‘Survival could not be expected’ (‘Why I may appear to have been writing less of late,’ Part Two of Three)11:01 am July 3rd, 2014
1941. War came. The Navy, sometimes befuddled but even then the wisest of the services, made dad a radio man, on the little destroyer escort Raymond.
As most 20-year-olds would, dad took the rigors of tropical service in stride, writing in his surviving notebook about the traditional ceremony of the pollywogs’ first crossing of the equator under the supervision of King Neptune. But things got serious when Rear Admiral C.A.F. Sprague, commander of the northern escort carrier group of the Seventh Fleet off the island of Samar, looked up on the morning of Oct. 25, 1944, to see the Japanese central force –- the 63,000-ton battleship Yamato, largest in the world with her 18-inch guns, the battleships Nagato, Haruna, and Kongo with full cruiser escort, bearing down on his little task force, which lacked even a single capital ship.
Vice Admiral Tokusaburo Ozawa’s carrier force had drawn off Bull Halsey’s fast battleships to the north, as planned, and Vice Admiral Takeo Kurita’s central force found the San Bernardino Strait undefended. Thousand-pound shells started raining down on the light escort carriers from a range of 15 miles. Naval historians say the little force was probably within five minutes of destruction when Admiral Sprague gave the still astonishing order for the destroyers and even the little destroyer escorts to make smoke . . . and attack.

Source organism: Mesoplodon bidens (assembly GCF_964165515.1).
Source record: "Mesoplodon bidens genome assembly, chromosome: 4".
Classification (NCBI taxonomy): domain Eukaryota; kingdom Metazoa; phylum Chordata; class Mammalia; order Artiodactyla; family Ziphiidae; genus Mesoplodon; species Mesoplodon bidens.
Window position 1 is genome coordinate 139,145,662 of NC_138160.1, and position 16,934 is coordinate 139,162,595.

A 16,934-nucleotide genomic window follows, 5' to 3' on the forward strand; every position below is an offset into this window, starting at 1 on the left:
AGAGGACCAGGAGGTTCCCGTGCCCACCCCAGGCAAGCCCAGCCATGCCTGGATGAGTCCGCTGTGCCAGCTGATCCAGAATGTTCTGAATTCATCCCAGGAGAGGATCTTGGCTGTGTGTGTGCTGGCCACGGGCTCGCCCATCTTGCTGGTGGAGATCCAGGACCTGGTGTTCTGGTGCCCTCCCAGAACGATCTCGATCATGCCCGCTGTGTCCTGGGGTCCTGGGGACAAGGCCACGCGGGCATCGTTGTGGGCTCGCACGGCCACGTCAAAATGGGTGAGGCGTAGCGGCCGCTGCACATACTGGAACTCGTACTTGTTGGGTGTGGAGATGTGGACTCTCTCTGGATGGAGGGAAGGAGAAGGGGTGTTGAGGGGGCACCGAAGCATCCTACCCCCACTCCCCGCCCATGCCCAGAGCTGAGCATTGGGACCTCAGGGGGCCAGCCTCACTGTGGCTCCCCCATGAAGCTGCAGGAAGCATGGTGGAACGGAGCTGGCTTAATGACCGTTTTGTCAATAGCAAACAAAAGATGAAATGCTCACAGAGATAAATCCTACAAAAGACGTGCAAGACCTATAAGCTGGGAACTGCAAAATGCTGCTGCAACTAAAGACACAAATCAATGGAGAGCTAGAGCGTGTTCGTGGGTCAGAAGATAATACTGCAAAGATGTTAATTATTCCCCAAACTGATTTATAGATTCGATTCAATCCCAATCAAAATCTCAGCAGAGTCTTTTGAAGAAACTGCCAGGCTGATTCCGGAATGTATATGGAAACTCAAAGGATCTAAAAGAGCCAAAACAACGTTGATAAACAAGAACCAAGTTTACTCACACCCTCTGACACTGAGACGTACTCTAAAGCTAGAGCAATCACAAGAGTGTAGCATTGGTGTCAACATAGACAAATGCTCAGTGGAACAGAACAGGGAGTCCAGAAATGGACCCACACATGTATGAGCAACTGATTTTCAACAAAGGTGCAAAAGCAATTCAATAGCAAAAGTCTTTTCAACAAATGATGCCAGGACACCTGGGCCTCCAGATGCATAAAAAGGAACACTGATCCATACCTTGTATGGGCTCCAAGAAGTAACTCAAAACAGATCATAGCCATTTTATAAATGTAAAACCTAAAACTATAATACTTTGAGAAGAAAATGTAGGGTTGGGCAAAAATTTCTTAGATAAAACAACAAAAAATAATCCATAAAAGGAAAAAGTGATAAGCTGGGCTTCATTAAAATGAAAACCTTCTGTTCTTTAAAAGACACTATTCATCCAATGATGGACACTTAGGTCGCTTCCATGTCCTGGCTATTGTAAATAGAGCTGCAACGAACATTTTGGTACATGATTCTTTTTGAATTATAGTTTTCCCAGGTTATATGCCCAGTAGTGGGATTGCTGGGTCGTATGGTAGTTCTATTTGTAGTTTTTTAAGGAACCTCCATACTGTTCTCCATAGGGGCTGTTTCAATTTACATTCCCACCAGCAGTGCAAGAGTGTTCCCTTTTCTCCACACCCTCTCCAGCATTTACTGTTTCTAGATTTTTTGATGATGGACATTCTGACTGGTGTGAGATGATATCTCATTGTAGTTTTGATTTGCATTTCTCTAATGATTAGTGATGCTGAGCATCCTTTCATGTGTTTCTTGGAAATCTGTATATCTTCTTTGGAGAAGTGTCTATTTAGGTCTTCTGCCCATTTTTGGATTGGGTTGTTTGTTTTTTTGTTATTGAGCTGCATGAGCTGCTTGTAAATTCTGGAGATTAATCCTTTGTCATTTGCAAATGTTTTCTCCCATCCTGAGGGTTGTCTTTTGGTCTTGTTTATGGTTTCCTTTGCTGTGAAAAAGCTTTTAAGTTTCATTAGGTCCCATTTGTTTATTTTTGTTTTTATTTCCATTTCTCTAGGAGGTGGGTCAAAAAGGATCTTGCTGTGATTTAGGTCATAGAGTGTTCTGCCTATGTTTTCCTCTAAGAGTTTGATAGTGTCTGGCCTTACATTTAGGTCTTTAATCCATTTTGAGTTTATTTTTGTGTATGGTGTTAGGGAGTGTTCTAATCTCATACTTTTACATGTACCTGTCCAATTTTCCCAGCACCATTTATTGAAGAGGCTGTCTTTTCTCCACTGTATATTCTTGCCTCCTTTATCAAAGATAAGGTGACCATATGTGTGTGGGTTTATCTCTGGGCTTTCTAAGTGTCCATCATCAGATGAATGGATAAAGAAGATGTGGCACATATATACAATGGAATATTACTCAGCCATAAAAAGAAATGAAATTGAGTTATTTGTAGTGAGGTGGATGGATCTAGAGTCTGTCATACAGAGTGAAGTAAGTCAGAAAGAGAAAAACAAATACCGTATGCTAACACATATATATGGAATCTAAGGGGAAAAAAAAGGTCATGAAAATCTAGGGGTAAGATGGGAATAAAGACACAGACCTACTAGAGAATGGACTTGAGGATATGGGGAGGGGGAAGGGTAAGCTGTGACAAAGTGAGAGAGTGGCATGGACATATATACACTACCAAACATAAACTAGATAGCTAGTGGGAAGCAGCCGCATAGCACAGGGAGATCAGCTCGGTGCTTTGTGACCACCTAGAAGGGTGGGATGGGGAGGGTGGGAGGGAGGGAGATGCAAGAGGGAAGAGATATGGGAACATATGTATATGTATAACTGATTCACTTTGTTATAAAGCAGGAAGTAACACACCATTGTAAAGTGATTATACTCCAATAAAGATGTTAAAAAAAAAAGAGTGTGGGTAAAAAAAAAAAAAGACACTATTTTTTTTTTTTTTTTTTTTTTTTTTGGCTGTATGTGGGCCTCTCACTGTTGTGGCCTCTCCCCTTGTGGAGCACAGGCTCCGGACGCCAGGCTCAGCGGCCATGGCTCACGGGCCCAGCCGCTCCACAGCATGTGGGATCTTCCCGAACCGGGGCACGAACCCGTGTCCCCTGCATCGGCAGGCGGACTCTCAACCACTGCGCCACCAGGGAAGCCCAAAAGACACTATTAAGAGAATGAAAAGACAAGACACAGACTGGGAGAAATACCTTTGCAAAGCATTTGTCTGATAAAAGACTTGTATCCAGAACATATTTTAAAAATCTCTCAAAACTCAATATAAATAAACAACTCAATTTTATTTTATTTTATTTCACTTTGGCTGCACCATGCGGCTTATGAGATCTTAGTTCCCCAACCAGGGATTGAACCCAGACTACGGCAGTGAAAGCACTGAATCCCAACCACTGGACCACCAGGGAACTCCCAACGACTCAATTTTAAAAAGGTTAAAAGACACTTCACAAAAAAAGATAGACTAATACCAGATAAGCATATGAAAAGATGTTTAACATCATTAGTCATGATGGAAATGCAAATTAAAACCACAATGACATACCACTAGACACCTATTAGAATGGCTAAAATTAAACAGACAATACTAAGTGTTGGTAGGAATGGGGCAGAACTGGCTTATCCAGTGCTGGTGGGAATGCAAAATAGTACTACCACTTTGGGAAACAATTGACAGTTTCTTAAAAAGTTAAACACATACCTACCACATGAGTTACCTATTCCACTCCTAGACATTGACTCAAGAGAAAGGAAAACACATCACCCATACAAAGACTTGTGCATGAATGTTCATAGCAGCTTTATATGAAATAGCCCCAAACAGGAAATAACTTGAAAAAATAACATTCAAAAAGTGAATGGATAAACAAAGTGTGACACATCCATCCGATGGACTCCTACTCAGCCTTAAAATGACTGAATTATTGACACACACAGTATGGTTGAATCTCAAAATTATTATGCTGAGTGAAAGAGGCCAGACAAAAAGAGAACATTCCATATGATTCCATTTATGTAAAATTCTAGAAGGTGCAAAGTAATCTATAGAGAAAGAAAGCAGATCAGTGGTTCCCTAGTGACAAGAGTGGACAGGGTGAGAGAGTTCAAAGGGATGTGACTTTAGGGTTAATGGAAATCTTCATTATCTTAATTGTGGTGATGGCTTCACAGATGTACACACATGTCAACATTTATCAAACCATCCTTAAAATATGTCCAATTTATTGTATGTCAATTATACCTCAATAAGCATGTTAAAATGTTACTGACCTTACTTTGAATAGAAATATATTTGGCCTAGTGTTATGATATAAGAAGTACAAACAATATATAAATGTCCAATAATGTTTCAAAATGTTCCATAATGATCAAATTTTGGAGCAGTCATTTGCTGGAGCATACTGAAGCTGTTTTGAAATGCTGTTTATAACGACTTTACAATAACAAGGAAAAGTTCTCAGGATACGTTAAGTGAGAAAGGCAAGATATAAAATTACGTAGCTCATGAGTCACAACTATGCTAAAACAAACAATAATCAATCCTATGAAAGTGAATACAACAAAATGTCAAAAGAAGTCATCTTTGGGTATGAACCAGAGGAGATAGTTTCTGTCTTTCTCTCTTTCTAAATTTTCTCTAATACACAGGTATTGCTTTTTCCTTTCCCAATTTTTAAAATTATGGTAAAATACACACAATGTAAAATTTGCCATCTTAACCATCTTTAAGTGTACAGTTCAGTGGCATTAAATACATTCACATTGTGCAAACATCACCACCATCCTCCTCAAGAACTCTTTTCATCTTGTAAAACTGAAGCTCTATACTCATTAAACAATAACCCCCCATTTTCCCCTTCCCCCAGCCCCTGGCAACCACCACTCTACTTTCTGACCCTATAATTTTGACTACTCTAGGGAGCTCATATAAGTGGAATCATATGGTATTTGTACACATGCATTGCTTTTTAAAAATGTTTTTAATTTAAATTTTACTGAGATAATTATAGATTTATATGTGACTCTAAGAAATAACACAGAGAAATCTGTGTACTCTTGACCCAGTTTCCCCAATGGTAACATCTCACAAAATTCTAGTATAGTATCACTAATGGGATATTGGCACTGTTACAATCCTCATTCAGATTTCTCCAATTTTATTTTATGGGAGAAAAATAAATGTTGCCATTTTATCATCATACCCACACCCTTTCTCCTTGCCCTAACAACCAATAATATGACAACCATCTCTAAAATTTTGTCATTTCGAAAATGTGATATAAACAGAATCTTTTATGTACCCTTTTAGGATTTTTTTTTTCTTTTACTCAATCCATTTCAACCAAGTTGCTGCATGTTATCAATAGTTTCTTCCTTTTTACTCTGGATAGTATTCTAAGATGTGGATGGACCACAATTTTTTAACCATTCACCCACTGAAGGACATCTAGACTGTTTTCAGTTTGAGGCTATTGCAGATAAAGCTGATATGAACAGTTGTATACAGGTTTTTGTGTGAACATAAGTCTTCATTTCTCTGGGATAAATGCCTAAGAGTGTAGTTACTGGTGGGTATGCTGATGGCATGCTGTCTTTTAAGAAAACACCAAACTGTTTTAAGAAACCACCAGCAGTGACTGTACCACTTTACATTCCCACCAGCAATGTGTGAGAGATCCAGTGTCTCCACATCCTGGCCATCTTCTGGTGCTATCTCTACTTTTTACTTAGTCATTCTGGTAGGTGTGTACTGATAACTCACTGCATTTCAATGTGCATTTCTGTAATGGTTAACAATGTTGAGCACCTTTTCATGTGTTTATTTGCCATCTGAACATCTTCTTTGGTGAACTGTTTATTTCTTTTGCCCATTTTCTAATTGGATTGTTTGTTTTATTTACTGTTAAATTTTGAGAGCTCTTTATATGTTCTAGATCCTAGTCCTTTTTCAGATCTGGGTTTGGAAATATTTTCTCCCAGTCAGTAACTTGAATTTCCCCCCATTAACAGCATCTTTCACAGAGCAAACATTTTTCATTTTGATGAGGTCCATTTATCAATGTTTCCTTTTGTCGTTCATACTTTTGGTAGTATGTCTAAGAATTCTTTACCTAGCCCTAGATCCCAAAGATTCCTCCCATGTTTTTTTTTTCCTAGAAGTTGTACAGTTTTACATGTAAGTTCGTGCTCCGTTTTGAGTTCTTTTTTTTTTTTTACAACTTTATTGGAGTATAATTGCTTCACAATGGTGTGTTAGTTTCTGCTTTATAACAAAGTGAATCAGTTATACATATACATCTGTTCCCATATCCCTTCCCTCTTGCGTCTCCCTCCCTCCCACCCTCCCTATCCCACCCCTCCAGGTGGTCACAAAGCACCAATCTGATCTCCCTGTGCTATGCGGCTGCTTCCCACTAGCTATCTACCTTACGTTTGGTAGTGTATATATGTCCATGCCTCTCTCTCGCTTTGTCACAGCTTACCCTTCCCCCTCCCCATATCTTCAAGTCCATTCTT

Aboard the destroyer Johnston, Captain Ernest E. Evans (in a statement sometimes attributed to Lt. Cdr. Robert Copeland of the DE Samuel B. Roberts, which went in a little later, though I’m sure each commander said something similar) told all hands over the bull horn that they were entering ”a fight against overwhelming odds from which survival could not be expected,” but that they would do what damage they could.